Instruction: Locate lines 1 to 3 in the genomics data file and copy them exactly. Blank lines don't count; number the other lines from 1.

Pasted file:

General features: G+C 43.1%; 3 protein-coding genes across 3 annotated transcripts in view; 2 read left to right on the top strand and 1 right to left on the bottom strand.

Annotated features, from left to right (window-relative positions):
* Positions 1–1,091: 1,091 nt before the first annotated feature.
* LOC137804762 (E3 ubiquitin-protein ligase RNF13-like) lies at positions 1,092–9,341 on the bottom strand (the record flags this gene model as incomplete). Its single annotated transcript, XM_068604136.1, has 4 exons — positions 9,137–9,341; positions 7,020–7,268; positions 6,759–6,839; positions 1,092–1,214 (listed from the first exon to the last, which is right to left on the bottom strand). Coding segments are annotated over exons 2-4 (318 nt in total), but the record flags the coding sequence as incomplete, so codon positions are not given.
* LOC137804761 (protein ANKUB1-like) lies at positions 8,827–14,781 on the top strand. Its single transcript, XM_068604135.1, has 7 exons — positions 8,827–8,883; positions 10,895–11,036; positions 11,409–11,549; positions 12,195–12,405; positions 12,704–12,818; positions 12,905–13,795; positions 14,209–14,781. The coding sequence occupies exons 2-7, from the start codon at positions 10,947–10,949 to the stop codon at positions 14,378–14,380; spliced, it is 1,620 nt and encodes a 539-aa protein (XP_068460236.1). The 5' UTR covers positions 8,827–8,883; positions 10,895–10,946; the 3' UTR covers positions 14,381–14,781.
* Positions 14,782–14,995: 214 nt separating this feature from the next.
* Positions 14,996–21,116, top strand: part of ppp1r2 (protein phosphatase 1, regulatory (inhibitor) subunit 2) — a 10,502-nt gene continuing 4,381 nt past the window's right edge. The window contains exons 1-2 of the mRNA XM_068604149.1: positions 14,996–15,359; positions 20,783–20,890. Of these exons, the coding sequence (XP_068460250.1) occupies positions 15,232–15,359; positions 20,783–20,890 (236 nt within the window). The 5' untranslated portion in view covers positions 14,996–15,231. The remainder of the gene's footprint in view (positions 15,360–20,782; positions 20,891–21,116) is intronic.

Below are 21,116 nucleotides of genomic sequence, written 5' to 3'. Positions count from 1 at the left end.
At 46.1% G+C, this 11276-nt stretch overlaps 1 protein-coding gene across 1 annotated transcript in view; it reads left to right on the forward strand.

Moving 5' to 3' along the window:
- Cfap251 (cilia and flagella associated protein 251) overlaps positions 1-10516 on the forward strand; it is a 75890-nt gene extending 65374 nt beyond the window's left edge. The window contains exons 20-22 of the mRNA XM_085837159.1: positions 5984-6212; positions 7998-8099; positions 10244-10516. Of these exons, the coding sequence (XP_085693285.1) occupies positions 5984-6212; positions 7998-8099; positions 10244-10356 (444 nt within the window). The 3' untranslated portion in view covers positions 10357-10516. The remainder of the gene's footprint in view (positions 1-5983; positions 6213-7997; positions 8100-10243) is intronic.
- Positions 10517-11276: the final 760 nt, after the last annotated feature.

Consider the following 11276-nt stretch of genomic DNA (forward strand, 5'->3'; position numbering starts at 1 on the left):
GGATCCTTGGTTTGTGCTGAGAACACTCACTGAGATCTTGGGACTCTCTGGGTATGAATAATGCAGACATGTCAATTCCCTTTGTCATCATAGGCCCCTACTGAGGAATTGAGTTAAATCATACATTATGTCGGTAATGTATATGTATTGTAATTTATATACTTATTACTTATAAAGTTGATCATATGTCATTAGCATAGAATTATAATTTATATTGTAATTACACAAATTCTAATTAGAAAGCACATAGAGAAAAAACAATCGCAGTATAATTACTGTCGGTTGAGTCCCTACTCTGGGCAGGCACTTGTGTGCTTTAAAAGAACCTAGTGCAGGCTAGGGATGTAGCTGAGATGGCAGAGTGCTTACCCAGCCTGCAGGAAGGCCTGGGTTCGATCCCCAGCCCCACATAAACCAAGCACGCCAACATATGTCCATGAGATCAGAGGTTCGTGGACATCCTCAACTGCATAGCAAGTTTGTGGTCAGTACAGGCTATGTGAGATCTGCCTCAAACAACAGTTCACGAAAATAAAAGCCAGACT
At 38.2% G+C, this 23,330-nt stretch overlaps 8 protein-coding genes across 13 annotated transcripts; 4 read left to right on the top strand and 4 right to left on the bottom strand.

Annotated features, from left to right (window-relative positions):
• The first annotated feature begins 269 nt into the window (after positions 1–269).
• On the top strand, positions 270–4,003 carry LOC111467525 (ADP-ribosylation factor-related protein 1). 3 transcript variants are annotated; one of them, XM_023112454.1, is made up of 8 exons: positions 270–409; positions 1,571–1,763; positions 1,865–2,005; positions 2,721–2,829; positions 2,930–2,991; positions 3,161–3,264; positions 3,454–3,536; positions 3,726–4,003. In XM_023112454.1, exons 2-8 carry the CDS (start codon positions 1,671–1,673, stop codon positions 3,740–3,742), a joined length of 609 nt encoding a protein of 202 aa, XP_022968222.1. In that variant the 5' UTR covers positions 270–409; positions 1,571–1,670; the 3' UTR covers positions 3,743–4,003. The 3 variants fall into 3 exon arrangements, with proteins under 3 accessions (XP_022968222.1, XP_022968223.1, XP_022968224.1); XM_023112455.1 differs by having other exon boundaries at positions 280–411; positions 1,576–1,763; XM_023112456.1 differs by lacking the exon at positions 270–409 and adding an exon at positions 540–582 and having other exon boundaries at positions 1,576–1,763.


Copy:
General features: G+C 43.1%; 3 protein-coding genes across 3 annotated transcripts in view; 2 read left to right on the top strand and 1 right to left on the bottom strand.

Annotated features, from left to right (window-relative positions):
* Positions 1–1,091: 1,091 nt before the first annotated feature.